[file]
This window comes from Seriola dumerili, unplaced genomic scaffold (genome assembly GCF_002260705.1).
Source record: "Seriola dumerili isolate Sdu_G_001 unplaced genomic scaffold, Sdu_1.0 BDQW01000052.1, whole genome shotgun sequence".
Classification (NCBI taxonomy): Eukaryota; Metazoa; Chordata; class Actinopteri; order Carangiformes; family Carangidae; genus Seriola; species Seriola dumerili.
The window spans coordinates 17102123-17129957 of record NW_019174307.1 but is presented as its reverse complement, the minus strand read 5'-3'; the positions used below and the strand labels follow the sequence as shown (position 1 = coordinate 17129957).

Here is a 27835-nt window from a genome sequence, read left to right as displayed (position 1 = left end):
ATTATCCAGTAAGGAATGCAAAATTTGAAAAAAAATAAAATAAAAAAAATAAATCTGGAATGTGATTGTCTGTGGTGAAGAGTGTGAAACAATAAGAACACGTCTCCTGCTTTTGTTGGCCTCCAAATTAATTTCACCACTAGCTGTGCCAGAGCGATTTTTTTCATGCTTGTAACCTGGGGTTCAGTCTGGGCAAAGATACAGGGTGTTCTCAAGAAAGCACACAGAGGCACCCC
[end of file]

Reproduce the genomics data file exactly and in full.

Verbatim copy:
This window comes from Seriola dumerili, unplaced genomic scaffold (genome assembly GCF_002260705.1).
Source record: "Seriola dumerili isolate Sdu_G_001 unplaced genomic scaffold, Sdu_1.0 BDQW01000052.1, whole genome shotgun sequence".
Classification (NCBI taxonomy): Eukaryota; Metazoa; Chordata; class Actinopteri; order Carangiformes; family Carangidae; genus Seriola; species Seriola dumerili.
The window spans coordinates 17102123-17129957 of record NW_019174307.1 but is presented as its reverse complement, the minus strand read 5'-3'; the positions used below and the strand labels follow the sequence as shown (position 1 = coordinate 17129957).

Here is a 27835-nt window from a genome sequence, read left to right as displayed (position 1 = left end):
ATTATCCAGTAAGGAATGCAAAATTTGAAAAAAAATAAAATAAAAAAAATAAATCTGGAATGTGATTGTCTGTGGTGAAGAGTGTGAAACAATAAGAACACGTCTCCTGCTTTTGTTGGCCTCCAAATTAATTTCACCACTAGCTGTGCCAGAGCGATTTTTTTCATGCTTGTAACCTGGGGTTCAGTCTGGGCAAAGATACAGGGTGTTCTCAAGAAAGCACACAGAGGCACCCC